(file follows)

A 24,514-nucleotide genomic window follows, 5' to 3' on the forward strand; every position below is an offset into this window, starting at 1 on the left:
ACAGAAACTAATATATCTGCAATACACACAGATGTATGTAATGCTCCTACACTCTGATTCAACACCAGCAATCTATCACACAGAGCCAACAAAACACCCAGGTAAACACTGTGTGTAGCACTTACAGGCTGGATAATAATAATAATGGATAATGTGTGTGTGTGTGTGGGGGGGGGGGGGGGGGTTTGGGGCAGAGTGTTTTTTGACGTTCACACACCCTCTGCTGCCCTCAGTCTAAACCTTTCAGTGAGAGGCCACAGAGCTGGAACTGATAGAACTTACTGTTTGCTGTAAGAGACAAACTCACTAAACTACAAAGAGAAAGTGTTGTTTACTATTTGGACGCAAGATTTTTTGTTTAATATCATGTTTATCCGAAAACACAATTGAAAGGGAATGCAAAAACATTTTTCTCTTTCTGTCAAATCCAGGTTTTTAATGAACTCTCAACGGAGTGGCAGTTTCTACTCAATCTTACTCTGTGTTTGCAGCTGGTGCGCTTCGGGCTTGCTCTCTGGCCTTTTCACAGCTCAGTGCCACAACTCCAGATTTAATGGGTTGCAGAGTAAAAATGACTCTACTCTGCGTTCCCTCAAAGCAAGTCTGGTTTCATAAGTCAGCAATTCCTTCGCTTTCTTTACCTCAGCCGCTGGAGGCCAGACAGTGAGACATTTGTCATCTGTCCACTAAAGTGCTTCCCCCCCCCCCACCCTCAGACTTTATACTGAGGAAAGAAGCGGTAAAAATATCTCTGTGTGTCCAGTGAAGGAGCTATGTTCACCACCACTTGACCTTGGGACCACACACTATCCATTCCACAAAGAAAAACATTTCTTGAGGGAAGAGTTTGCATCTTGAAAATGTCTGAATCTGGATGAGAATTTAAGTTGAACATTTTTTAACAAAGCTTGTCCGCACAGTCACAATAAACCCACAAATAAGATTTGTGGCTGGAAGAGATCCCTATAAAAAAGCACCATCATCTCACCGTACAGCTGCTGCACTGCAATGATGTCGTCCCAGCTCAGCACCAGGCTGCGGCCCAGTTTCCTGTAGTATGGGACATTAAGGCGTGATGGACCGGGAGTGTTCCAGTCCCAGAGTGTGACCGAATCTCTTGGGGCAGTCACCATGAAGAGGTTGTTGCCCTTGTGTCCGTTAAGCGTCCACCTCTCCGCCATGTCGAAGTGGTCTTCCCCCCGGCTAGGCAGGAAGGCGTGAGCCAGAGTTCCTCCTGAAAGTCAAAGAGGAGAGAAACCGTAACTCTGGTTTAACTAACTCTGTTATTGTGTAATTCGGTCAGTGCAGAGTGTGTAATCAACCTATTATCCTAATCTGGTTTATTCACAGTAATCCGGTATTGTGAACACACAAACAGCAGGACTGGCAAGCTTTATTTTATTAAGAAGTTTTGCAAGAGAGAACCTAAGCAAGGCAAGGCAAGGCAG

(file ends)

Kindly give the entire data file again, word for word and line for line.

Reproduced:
A 24,514-nucleotide genomic window follows, 5' to 3' on the forward strand; every position below is an offset into this window, starting at 1 on the left:
ACAGAAACTAATATATCTGCAATACACACAGATGTATGTAATGCTCCTACACTCTGATTCAACACCAGCAATCTATCACACAGAGCCAACAAAACACCCAGGTAAACACTGTGTGTAGCACTTACAGGCTGGATAATAATAATAATGGATAATGTGTGTGTGTGTGTGGGGGGGGGGGGGGGGGTTTGGGGCAGAGTGTTTTTTGACGTTCACACACCCTCTGCTGCCCTCAGTCTAAACCTTTCAGTGAGAGGCCACAGAGCTGGAACTGATAGAACTTACTGTTTGCTGTAAGAGACAAACTCACTAAACTACAAAGAGAAAGTGTTGTTTACTATTTGGACGCAAGATTTTTTGTTTAATATCATGTTTATCCGAAAACACAATTGAAAGGGAATGCAAAAACATTTTTCTCTTTCTGTCAAATCCAGGTTTTTAATGAACTCTCAACGGAGTGGCAGTTTCTACTCAATCTTACTCTGTGTTTGCAGCTGGTGCGCTTCGGGCTTGCTCTCTGGCCTTTTCACAGCTCAGTGCCACAACTCCAGATTTAATGGGTTGCAGAGTAAAAATGACTCTACTCTGCGTTCCCTCAAAGCAAGTCTGGTTTCATAAGTCAGCAATTCCTTCGCTTTCTTTACCTCAGCCGCTGGAGGCCAGACAGTGAGACATTTGTCATCTGTCCACTAAAGTGCTTCCCCCCCCCCCACCCTCAGACTTTATACTGAGGAAAGAAGCGGTAAAAATATCTCTGTGTGTCCAGTGAAGGAGCTATGTTCACCACCACTTGACCTTGGGACCACACACTATCCATTCCACAAAGAAAAACATTTCTTGAGGGAAGAGTTTGCATCTTGAAAATGTCTGAATCTGGATGAGAATTTAAGTTGAACATTTTTTAACAAAGCTTGTCCGCACAGTCACAATAAACCCACAAATAAGATTTGTGGCTGGAAGAGATCCCTATAAAAAAGCACCATCATCTCACCGTACAGCTGCTGCACTGCAATGATGTCGTCCCAGCTCAGCACCAGGCTGCGGCCCAGTTTCCTGTAGTATGGGACATTAAGGCGTGATGGACCGGGAGTGTTCCAGTCCCAGAGTGTGACCGAATCTCTTGGGGCAGTCACCATGAAGAGGTTGTTGCCCTTGTGTCCGTTAAGCGTCCACCTCTCCGCCATGTCGAAGTGGTCTTCCCCCCGGCTAGGCAGGAAGGCGTGAGCCAGAGTTCCTCCTGAAAGTCAAAGAGGAGAGAAACCGTAACTCTGGTTTAACTAACTCTGTTATTGTGTAATTCGGTCAGTGCAGAGTGTGTAATCAACCTATTATCCTAATCTGGTTTATTCACAGTAATCCGGTATTGTGAACACACAAACAGCAGGACTGGCAAGCTTTATTTTATTAAGAAGTTTTGCAAGAGAGAACCTAAGCAAGGCAAGGCAAGGCAG